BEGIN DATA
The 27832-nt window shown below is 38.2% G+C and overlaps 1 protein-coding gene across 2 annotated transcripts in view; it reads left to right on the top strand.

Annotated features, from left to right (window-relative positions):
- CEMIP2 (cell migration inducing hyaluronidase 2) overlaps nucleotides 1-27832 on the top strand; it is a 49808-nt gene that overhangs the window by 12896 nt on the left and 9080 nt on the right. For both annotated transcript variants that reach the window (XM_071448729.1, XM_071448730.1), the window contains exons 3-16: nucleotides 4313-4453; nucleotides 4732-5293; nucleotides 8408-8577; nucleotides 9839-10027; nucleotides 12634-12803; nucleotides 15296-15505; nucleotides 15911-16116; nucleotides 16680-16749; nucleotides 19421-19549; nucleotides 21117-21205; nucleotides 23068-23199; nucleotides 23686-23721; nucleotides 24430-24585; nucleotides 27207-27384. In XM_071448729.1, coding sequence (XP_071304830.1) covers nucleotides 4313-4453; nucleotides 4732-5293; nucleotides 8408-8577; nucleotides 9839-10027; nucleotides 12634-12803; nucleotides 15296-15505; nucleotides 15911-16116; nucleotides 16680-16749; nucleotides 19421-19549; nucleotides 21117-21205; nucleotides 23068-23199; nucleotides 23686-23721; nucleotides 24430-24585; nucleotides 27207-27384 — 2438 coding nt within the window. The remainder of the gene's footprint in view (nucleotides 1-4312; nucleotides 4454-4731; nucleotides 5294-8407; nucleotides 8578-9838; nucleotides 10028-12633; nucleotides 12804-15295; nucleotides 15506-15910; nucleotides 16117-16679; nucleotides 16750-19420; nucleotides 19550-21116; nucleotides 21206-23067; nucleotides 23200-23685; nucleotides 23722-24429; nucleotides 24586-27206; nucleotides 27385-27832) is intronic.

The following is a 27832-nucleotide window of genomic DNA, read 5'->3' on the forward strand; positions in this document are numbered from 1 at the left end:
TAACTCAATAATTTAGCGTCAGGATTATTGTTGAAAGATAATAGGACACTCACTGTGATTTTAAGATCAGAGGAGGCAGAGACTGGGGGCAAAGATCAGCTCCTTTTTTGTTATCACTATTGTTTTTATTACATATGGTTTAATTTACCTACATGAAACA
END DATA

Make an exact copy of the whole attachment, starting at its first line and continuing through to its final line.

The 27832-nt window shown below is 38.2% G+C and overlaps 1 protein-coding gene across 2 annotated transcripts in view; it reads left to right on the top strand.

Annotated features, from left to right (window-relative positions):
- CEMIP2 (cell migration inducing hyaluronidase 2) overlaps nucleotides 1-27832 on the top strand; it is a 49808-nt gene that overhangs the window by 12896 nt on the left and 9080 nt on the right. For both annotated transcript variants that reach the window (XM_071448729.1, XM_071448730.1), the window contains exons 3-16: nucleotides 4313-4453; nucleotides 4732-5293; nucleotides 8408-8577; nucleotides 9839-10027; nucleotides 12634-12803; nucleotides 15296-15505; nucleotides 15911-16116; nucleotides 16680-16749; nucleotides 19421-19549; nucleotides 21117-21205; nucleotides 23068-23199; nucleotides 23686-23721; nucleotides 24430-24585; nucleotides 27207-27384. In XM_071448729.1, coding sequence (XP_071304830.1) covers nucleotides 4313-4453; nucleotides 4732-5293; nucleotides 8408-8577; nucleotides 9839-10027; nucleotides 12634-12803; nucleotides 15296-15505; nucleotides 15911-16116; nucleotides 16680-16749; nucleotides 19421-19549; nucleotides 21117-21205; nucleotides 23068-23199; nucleotides 23686-23721; nucleotides 24430-24585; nucleotides 27207-27384 — 2438 coding nt within the window. The remainder of the gene's footprint in view (nucleotides 1-4312; nucleotides 4454-4731; nucleotides 5294-8407; nucleotides 8578-9838; nucleotides 10028-12633; nucleotides 12804-15295; nucleotides 15506-15910; nucleotides 16117-16679; nucleotides 16750-19420; nucleotides 19550-21116; nucleotides 21206-23067; nucleotides 23200-23685; nucleotides 23722-24429; nucleotides 24586-27206; nucleotides 27385-27832) is intronic.

The following is a 27832-nucleotide window of genomic DNA, read 5'->3' on the forward strand; positions in this document are numbered from 1 at the left end:
TAACTCAATAATTTAGCGTCAGGATTATTGTTGAAAGATAATAGGACACTCACTGTGATTTTAAGATCAGAGGAGGCAGAGACTGGGGGCAAAGATCAGCTCCTTTTTTGTTATCACTATTGTTTTTATTACATATGGTTTAATTTACCTACATGAAACA